Monsanto is found guilty in Roundup trial

Roundup

Roundup

In a landmark case, a Californian jury found that Monsanto knew its Roundup and RangerPro weedkillers were unsafe and failed to warn consumers.

A jury in San Francisco told agribusiness giant Monsanto it must pay $250m in punitive damages and $39m in compensatory damages after the firm lost a legal case.

"The Johnson v Monsanto verdict is a win for all of humanity and all life on earth", said Zen Honeycutt, founding executive director of non-profit group Moms Across America.

"The jury sent a message to the Monsanto boardroom that they have to change the way they do business", said Kennedy, who championed the case publicly.

Company spokesman Scott Partridge said Friday that Monsanto sympathizes with Johnson and his family.

The lawsuit is the first to accuse the product of causing cancer but is a harbinger of a looming wave of similar legal challenges: observers say a Monsanto defeat likely opens the door to hundreds of other claims against the company, which was recently acquired by Germany's Bayer.

Johnson said he hoped his verdict would bolster the other cases.

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Monsanto, which is facing up to 5,000 similar lawsuits across the country, later said it would appeal against the verdict. It was expedited because court filings indicated that Johnson was dying.

He confirmed the company will appeal the decision "and continue to vigorously defend this product, which has a 40-year history of safe use and continues to be a vital, effective, and safe tool for farmers and others".

When using the product in windy conditions it would come into contact with his face, while on one occasion he was left soaked in the weedkiller when a hose broke. "It's just a matter of time", Wisner told the jury in his opening statement last month.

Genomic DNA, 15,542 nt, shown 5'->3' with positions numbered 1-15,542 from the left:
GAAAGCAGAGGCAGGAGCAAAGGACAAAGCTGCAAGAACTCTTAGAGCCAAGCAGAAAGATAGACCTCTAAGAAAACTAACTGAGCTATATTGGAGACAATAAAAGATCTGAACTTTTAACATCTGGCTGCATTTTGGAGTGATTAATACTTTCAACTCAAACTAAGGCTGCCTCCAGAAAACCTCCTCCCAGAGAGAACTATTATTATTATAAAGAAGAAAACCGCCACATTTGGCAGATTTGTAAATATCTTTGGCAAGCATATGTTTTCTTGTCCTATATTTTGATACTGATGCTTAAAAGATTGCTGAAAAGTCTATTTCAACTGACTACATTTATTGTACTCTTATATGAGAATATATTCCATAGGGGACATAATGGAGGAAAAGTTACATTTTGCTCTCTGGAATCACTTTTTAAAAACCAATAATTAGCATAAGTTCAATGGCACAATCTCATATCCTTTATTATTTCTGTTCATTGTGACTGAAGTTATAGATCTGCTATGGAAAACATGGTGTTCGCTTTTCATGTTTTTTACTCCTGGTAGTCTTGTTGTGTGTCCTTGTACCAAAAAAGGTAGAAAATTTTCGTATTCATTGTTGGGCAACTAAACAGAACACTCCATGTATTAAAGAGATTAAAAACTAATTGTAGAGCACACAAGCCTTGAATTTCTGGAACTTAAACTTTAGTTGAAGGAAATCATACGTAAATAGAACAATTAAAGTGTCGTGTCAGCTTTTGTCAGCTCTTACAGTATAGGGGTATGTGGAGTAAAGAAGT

George Lombardi, an attorney for the company, also argues that Johnson's illness takes years to develop, so it must have started well before he began working at the school district.

After labeling glyphosate a "possible human carcinogen" in 1985, the US Environmental Protection Agency (EPA) reversed its position on the chemical in 1991.

In 2016, a joint report by the World Health Organisation (WHO) and the United Nations said that, while there was "some evidence of a positive association between glyphosate exposure and risk of non-Hodgkin's lymphoma" in some studies, the only large study of high quality found "no evidence of an association at any exposure level". But the World Health Organization's cancer arm in 2015 classified glyphosate as "probably carcinogenic to humans".

Over the course of the four-week trial, jurors heard testimony by statisticians, doctors, public health researchers and epidemiologists who disagreed on whether glyphosate can cause cancer.

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